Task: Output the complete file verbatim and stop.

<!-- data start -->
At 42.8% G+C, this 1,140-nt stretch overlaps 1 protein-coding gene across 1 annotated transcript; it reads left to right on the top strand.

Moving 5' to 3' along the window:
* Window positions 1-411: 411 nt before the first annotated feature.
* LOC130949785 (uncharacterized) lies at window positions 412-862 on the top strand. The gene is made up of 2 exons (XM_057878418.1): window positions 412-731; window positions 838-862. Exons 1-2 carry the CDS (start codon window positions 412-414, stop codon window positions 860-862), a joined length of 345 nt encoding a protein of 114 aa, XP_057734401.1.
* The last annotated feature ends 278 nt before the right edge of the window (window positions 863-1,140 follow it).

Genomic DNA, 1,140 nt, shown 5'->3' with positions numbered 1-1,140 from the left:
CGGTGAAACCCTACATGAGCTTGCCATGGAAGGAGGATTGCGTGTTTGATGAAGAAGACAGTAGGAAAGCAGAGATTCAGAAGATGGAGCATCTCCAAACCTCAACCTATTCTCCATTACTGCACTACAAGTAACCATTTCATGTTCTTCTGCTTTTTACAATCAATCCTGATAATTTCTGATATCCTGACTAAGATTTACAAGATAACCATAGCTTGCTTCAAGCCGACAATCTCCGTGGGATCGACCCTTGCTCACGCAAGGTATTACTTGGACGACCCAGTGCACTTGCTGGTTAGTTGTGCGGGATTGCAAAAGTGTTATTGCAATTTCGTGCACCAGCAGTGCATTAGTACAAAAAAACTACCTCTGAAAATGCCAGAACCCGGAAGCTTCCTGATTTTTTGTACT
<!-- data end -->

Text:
At 42.8% G+C, this 1,140-nt stretch overlaps 1 protein-coding gene across 1 annotated transcript; it reads left to right on the top strand.

Moving 5' to 3' along the window:
* Window positions 1-411: 411 nt before the first annotated feature.
* LOC130949785 (uncharacterized) lies at window positions 412-862 on the top strand. The gene is made up of 2 exons (XM_057878418.1): window positions 412-731; window positions 838-862. Exons 1-2 carry the CDS (start codon window positions 412-414, stop codon window positions 860-862), a joined length of 345 nt encoding a protein of 114 aa, XP_057734401.1.
* The last annotated feature ends 278 nt before the right edge of the window (window positions 863-1,140 follow it).

Genomic DNA, 1,140 nt, shown 5'->3' with positions numbered 1-1,140 from the left:
CGGTGAAACCCTACATGAGCTTGCCATGGAAGGAGGATTGCGTGTTTGATGAAGAAGACAGTAGGAAAGCAGAGATTCAGAAGATGGAGCATCTCCAAACCTCAACCTATTCTCCATTACTGCACTACAAGTAACCATTTCATGTTCTTCTGCTTTTTACAATCAATCCTGATAATTTCTGATATCCTGACTAAGATTTACAAGATAACCATAGCTTGCTTCAAGCCGACAATCTCCGTGGGATCGACCCTTGCTCACGCAAGGTATTACTTGGACGACCCAGTGCACTTGCTGGTTAGTTGTGCGGGATTGCAAAAGTGTTATTGCAATTTCGTGCACCAGCAGTGCATTAGTACAAAAAAACTACCTCTGAAAATGCCAGAACCCGGAAGCTTCCTGATTTTTTGTACT